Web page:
Monday, May 10, 2010


Well, it's that time of year again and I'll do my best to sum up my experiences with my Media in the Digital Age class over the course of this spring. Going into the class, I knew I was probably going to know a lot of the things being discussed. I had the benefit of film, media, and technology classes throughout primary and secondary school. That said I am well aware that this is not the case for everyone working their way through FILMP 150.
Because of this, it was mostly refreshing past material for me as I worked my way through the semester. I didn't mind; I think it's always good to reacquaint yourself with old skills as often as possible to keep them sharp. Web design and HTML never seem to stick completely in my brain, so I need to continuously work at it in order to remember it. That was something this course definitely helped with.
From an evaluative perspective, I think this course does a good job of brushing over the broad strokes of what is going to be required of workers in the film and media industries these days. Most of the basics of just about every field within these two concentrations were covered to give students a taste of what they could expect. We didn't get to go into too great of detail on anything, but that wasn't the point of the class. We can always take a more focused course later.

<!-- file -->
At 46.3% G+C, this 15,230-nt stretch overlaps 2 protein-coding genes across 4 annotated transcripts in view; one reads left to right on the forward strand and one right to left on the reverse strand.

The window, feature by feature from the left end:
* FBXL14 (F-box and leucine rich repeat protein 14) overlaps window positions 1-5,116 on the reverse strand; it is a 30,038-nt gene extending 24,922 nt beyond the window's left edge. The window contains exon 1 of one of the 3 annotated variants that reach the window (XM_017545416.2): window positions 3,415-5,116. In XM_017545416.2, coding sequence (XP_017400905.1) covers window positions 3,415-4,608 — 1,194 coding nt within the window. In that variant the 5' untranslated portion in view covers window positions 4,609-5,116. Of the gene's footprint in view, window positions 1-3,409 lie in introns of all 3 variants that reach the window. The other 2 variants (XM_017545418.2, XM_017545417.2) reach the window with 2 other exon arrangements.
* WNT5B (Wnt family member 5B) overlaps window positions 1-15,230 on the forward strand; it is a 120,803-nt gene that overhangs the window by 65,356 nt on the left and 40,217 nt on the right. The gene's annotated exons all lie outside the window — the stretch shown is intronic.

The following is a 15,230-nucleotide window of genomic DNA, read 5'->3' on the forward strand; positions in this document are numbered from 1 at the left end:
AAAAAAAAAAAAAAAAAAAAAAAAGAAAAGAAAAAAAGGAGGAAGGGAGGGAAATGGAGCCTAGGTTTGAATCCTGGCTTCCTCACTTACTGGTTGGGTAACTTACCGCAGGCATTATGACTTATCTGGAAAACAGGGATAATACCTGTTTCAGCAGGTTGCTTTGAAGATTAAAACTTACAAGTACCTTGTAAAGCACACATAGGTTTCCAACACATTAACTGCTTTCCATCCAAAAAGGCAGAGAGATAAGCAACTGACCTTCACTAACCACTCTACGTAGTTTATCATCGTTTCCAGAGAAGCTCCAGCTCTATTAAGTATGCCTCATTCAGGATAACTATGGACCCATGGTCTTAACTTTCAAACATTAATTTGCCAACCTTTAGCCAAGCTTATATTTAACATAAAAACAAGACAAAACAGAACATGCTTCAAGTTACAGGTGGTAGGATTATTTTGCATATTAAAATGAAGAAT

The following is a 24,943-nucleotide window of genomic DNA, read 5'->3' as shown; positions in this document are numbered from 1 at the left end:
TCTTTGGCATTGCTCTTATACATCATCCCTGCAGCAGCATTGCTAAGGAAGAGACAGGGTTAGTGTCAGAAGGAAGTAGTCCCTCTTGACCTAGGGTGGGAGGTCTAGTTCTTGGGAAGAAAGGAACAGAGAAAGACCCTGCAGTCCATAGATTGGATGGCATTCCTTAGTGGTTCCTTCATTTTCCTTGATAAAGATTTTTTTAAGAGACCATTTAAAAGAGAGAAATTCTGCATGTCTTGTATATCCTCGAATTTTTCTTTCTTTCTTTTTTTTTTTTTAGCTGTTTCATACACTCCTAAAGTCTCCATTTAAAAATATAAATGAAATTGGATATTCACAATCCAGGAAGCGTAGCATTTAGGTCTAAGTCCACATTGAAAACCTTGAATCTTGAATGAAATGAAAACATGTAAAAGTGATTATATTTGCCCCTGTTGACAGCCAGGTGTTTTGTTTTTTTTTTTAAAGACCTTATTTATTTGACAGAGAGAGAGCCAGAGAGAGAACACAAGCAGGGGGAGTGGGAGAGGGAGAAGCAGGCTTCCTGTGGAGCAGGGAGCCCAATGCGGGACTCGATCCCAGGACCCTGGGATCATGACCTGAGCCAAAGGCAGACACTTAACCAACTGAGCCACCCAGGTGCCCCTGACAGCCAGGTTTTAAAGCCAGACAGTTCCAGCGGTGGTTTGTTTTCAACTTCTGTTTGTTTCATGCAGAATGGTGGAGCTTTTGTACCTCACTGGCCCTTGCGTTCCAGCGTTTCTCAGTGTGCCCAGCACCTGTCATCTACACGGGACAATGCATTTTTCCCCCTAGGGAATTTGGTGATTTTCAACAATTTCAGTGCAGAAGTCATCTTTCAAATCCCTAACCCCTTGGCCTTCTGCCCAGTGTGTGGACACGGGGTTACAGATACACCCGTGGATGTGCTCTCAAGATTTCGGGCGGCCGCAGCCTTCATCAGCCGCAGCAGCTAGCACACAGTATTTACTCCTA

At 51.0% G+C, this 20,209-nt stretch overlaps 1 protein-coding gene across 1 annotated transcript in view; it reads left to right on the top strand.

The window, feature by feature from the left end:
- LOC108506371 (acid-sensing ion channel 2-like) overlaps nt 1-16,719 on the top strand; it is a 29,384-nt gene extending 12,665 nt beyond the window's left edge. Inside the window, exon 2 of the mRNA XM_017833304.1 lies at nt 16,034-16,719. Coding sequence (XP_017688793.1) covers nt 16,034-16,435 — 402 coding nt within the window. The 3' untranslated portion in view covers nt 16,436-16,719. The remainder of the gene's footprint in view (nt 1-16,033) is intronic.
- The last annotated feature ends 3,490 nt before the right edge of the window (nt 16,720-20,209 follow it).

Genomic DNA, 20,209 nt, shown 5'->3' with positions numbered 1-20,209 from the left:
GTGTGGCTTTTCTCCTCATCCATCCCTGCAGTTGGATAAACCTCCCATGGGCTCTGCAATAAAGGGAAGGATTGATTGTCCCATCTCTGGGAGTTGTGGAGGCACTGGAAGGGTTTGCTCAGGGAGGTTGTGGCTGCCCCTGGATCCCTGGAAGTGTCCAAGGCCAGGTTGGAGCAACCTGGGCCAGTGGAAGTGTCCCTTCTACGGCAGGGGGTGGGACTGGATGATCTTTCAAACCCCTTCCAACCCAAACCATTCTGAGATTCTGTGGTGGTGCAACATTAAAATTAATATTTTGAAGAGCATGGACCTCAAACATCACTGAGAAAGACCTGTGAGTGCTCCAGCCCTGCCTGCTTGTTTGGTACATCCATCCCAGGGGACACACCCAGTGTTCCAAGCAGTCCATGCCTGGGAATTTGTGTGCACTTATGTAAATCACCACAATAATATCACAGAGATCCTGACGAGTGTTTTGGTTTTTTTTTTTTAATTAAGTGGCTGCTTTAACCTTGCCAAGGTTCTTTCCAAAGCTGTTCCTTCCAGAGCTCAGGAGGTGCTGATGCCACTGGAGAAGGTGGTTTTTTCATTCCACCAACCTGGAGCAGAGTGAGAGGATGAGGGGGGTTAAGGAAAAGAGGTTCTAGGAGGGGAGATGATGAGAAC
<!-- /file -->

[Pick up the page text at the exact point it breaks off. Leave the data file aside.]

One of the great benefits of attending a school in this city is that we have the local resources to work from. One of the highlights I can take away from this class was visiting the Museum of the Moving Image. Being only a subway ride away tempts me to go back for a more extended look.

Wednesday, April 28, 2010

Disguised Beauty

(You might wanna have this map open while you read: )

One of the few designs that sticks out in my head that I actually like is the map for New York City's subway system. With twenty six individual train services operating in four of the five boroughs, it is no small task to map each one's path in relation to the other twenty five. While the original map design is over thirty years old, it has remained more consistent than the trains we ride on.

At first glance, the map is something like multicolored spaghetti overlaying New York. Lines are criss-crossing everywhere and moving in seemingly geographically impossible ways (see: Verrazano Bridge). However, this is where one of the map's rather unique features comes into play. With the exception of Staten Island, the geographical shape of the city has remained intact. This contrasts with many other city transit maps that simply provide lines and stops. If you have the vaguest idea of where you are in New York, you can use the map to find a station.

Once you find a station, you can trace routes till your heart is content thanks to the color coding of the system. Coloring service by what physical track a train passes through in Manhattan greatly helps the tourist crowd while keeping clutter away from what could be the most intricate network of trains below the island. Veteran straphangers (subway riders) make sense of the soup and can easily point out stops and trains when they need to stray off the beaten path.

No one would deny that the subway map follows function more than form, but it has just enough color and aesthetic shape that it's also not an eyesore to look at while you're trying to find your way back from Bensonhurst after a few drinks at three in the morning.